Q: What higher-order aberrations are expected following DSEK and what are the remedies, if any? 

A: First of all, it is important to note that Fuchs’ dystrophy patients have a higher amount of anterior corneal higher-order aberrations (HOAs) when compared to normal corneas. It is speculated that anterior stromal haze may play a role, and should not be ignored as a source of decreased visual acuity after DSEK.1

“The DSEK procedure seems to have little effect on anterior corneal HOAs, but does induce posterior HOAs, and hence total-eye HOAs,” says Richard Mangan, OD, Center Director at the Eye Center of Richmond, a multispecialty comanagement practice in Indiana and Ohio. A 2011 study found trefoil and quadrefoil were the predominant HOAs that emerged after DSEK.2

There was a correlation between increased HOAs and graft thickness 24 months after DSEK, and thicker grafts were also associated with more graft folds.2 The researchers also determined that there was little association between total HOAs and BCVA.

Cross-sectional images of DSEK vs. DMEK corneal grafts taken with AS-OCT. Photo: Francis W. Price, Jr., MD
“What is more likely to contribute to decreased BCVA after DSEK is host-Descemet remnants at the donor-to-host interface, irregular graft thickness, interface reflection and/or donor contraction,” Dr. Mangan says. “In the event of poor BCVA after DSEK, the optical quality of the transplanted cornea can be improved by careful removal of the DSEK graft, and secondary application of a DMEK graft. Most consider this a better option than proceeding with a full-thickness transplant or PKP.”

In DMEK, a patient’s Descemet membrane and dysfunctional endothelium is replaced with the healthy endothelium and Descemet membrane from a donor cornea without the addition of any donor stromal tissue.

“One reason posterior surface HOAs increase after DSEK is because the procedure includes posterior donor stromal tissue, resulting in variable thickness,” says Francis W. Price, Jr., MD, founder and medical director of Price Vision Group in Indianapolis, Ind. “Since DMEK does not include any donor stroma, it is uniform and much thinner than a DSEK graft.”

Another cause of posterior surface HOAs is that no attempt is made to match the curvature of the donor and recipient corneas, so folds or wrinkles—either micro or macro—can develop as the graft conforms to the back of the host cornea.

“The visual impact is significantly greater with DSEK than DMEK because a DMEK graft is so much thinner,” Dr. Price says. “Thickness variations and folds or wrinkles in the graft result in substantially increased posterior corneal HOAs with DSEK.”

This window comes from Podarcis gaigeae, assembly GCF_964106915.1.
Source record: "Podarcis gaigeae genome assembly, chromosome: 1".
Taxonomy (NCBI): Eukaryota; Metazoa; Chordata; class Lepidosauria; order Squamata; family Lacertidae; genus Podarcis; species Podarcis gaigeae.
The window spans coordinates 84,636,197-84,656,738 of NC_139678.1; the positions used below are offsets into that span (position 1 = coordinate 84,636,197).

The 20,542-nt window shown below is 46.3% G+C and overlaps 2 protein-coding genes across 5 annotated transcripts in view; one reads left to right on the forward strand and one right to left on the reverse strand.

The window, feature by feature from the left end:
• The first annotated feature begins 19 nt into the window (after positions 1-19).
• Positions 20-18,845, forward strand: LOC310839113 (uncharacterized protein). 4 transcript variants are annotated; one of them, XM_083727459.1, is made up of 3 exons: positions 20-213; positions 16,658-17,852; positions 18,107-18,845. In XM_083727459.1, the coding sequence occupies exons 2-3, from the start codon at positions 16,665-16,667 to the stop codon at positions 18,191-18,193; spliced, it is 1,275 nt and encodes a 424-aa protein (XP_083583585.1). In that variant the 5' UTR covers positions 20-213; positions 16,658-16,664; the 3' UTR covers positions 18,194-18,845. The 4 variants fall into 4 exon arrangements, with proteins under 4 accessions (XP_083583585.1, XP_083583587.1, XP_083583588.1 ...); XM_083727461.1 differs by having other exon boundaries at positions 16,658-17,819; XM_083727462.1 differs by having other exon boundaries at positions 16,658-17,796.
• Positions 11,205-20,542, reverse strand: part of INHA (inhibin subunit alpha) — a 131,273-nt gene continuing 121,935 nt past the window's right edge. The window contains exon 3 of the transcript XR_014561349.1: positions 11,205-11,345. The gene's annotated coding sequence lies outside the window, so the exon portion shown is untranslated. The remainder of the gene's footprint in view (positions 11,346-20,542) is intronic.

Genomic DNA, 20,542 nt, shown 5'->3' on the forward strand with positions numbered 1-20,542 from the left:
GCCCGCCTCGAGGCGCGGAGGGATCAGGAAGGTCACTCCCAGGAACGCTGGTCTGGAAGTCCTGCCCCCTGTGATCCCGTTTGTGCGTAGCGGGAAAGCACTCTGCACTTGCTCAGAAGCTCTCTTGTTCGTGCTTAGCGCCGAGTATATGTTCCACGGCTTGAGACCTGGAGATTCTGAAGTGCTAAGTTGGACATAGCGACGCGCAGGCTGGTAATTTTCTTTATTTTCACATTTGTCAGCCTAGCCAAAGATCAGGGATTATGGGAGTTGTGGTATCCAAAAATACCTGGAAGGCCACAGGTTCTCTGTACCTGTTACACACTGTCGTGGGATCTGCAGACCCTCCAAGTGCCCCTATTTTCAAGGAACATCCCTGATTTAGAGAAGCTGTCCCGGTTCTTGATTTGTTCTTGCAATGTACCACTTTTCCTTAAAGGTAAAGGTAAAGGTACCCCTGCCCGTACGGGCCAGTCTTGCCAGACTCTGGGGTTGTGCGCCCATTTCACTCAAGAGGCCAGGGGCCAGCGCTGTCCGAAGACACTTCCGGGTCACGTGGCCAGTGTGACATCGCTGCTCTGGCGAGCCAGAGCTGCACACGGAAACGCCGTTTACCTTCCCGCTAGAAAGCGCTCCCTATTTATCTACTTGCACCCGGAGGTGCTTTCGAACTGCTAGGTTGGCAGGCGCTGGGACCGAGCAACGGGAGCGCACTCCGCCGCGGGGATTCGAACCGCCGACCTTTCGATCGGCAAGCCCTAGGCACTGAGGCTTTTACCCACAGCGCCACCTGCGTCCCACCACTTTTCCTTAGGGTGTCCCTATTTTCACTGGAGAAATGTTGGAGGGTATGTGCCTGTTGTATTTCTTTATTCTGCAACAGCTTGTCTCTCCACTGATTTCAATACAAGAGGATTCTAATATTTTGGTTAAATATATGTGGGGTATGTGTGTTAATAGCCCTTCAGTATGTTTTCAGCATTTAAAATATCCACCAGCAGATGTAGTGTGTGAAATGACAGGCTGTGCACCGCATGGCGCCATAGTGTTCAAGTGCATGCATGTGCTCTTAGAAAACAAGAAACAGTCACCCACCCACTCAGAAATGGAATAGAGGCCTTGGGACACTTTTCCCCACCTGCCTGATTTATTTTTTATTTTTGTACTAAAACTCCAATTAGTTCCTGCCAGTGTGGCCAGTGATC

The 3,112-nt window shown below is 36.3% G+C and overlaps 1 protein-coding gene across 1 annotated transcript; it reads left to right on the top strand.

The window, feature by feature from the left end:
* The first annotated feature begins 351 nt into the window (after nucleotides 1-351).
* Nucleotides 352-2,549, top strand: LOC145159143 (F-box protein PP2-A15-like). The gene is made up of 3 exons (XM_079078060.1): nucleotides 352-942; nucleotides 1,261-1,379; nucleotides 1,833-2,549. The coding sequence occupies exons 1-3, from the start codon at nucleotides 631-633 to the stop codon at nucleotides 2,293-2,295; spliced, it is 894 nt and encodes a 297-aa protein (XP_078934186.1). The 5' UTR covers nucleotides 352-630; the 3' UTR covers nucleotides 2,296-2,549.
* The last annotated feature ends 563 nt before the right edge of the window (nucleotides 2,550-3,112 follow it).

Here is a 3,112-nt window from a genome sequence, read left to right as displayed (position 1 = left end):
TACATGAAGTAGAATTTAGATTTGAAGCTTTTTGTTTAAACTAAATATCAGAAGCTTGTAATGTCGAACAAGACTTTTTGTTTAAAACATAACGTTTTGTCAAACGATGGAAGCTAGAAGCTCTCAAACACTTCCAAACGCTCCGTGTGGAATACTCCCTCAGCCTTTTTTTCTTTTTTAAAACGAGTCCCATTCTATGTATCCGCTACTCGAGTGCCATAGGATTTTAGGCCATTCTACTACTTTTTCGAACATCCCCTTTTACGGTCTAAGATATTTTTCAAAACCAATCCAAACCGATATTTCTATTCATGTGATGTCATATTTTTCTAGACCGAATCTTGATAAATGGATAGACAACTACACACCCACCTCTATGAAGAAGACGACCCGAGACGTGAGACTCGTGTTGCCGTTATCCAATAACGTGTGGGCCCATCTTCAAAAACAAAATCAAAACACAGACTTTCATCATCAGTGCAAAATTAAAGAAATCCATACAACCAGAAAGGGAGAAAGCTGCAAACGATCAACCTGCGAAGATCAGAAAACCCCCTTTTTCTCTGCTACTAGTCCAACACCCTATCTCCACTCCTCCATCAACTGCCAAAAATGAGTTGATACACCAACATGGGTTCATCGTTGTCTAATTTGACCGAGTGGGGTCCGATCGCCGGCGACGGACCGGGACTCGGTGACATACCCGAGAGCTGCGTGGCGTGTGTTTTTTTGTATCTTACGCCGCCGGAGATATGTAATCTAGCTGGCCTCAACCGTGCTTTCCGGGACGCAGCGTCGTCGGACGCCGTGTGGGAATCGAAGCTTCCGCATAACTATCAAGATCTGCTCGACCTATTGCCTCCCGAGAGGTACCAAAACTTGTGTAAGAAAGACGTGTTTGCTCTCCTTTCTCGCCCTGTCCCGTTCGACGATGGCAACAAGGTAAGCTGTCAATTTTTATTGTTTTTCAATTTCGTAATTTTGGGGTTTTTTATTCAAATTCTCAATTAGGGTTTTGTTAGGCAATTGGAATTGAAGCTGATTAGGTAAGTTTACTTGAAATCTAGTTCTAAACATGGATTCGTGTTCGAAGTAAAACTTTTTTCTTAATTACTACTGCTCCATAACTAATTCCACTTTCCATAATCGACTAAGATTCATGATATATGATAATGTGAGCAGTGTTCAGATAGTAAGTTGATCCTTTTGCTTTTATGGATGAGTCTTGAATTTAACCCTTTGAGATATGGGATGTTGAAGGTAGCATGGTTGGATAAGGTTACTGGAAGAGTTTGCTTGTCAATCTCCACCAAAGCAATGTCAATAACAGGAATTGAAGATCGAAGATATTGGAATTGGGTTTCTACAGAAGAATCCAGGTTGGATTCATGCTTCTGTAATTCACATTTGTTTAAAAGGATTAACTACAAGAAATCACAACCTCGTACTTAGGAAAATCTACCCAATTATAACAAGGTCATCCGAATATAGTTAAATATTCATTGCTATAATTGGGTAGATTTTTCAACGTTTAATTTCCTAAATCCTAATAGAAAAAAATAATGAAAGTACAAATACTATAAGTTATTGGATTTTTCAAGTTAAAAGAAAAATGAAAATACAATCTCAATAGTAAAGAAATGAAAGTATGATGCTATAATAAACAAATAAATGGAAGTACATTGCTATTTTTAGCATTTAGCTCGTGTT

In contrast, the posterior corneal surface after DMEK more closely resembles that in age-matched control eyes, which is one reason DMEK provides superior visual results.3,4 In fact, in a series of patients who had DSEK in one eye and DMEK in the other, 83% preferred the vision in the DMEK eye.5

Many patients achieve excellent visual results with DSEK, but if they’re not satisfied with their vision after DSEK and the anterior surface is fine, then repeating the surgery with DMEK is the best treatment.6

1. Patel SC, Baratz KH, Maguire LJ, et al. Anterior corneal aberrations after Descemet’s stripping endothelial keratoplasty for Fuchs’ endothelial dystrophy. Opthalmology. 2012 Aug;119(8):1522-9.
2. Seery LS, Nau CB, McLaren JW, et al. Graft thickness, graft folds, and aberrations after descemet stripping endothelial keratoplasty for fuchs dystrophy. Am J Ophthalmol. 2011 Dec;152(6):910-6.
3. Rudolph M, Laaser K, Bachmann BO, et al. Corneal higher-order aberrations after Descemet’s membrane endothelial keratoplasty. Ophthalmology 2012 Mar;119(3):528-35.
4. Price MO, Giebel AW, Fairchild KM, Price FW Jr. Descemet’s membrane endothelial keratoplasty: prospective multicenter study of visual and refractive outcomes and endothelial survival. Ophthalmology. 2009 Dec;116(12):2361-8.
5. Guerra FP, Anshu A, Price MO, Price FW. Endothelial keratoplasty: fellow eyes comparison of Descemet stripping automated endothelial keratoplasty and Descemet membrane endothelial keratoplasty. Cornea. 2011 Dec;30(12):1382-6.
6.  Ham L, Dapena I, van der Wees J, Melles GR. Secondary DMEK for poor visual outcome after DSEK: donor posterior stroma may limit visual acuity in endothelial keratoplasty. Cornea. 2010 Nov;29(11):1278-83.